t-stat. (Or check P-value. For any significance,
    P-value should be lower than 0.10 or 0.05).

9
Interpretations
  • R-Squared is the coefficient of
    goodness-of-fit.
  • The higher the R2, the better the line fits the
    observations.
  • For the multiple regressions, we need to use the
    adjusted R-Squared.
  • In the index model, R2 systematic risk/total
    risk.
  • T-statistics tests whether an estimated parameter
    is statistically significantly different from
    zero. The significance of the test can be checked
    with the p-value from the table.

10
Second-Pass Regression
  • Second-pass regression
  • where betas, excess returns, and residual
    variances (unique risks) are obtained from the
    first-pass regressions.

11
Hypothesis Testing
  • According to the CAPM,
  • However, Lintner, Miller and Scholes found that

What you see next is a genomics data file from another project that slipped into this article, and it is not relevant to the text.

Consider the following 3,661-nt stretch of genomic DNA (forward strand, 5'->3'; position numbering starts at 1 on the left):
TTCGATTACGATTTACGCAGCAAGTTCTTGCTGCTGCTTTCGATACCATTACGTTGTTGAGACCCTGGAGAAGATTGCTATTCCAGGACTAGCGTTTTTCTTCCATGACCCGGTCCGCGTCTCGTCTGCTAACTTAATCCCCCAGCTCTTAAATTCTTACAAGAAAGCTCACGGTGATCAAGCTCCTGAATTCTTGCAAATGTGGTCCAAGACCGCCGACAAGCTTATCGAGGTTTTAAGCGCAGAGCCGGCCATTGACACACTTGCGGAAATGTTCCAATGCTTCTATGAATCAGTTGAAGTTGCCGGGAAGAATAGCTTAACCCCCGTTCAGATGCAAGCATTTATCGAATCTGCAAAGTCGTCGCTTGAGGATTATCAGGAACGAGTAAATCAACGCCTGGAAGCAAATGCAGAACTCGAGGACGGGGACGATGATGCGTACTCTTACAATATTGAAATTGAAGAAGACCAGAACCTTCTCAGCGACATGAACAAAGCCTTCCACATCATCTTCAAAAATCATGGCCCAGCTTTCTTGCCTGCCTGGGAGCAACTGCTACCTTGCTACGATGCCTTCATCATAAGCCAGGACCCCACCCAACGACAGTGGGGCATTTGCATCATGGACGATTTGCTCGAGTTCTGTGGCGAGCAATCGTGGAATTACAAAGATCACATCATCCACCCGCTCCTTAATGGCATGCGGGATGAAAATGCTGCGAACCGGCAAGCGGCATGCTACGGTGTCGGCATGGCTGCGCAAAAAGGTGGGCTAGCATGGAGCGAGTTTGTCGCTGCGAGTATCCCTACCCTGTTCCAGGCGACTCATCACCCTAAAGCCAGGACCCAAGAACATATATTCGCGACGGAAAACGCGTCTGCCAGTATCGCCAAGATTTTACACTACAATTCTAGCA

Sample average, using annual data
  • The empirical SML is too flat -- it rejects the
    CAPM.

12
Rolls Critique
  • Rolls major point is that the CAPM is not
    testable unless the exact composition of the true
    market portfolio is known and used in the test.
  • Joint null hypothesis underlying the test
    security markets are efficient and returns behave
    according to a pre-specified model (such as the
    CAPM).
  • Another problem The CAPM is concerned with
    expected returns, whereas we can only observe
    actual returns.

13
Measurement Error in Beta
  • Tests using individual stocks may suffer from the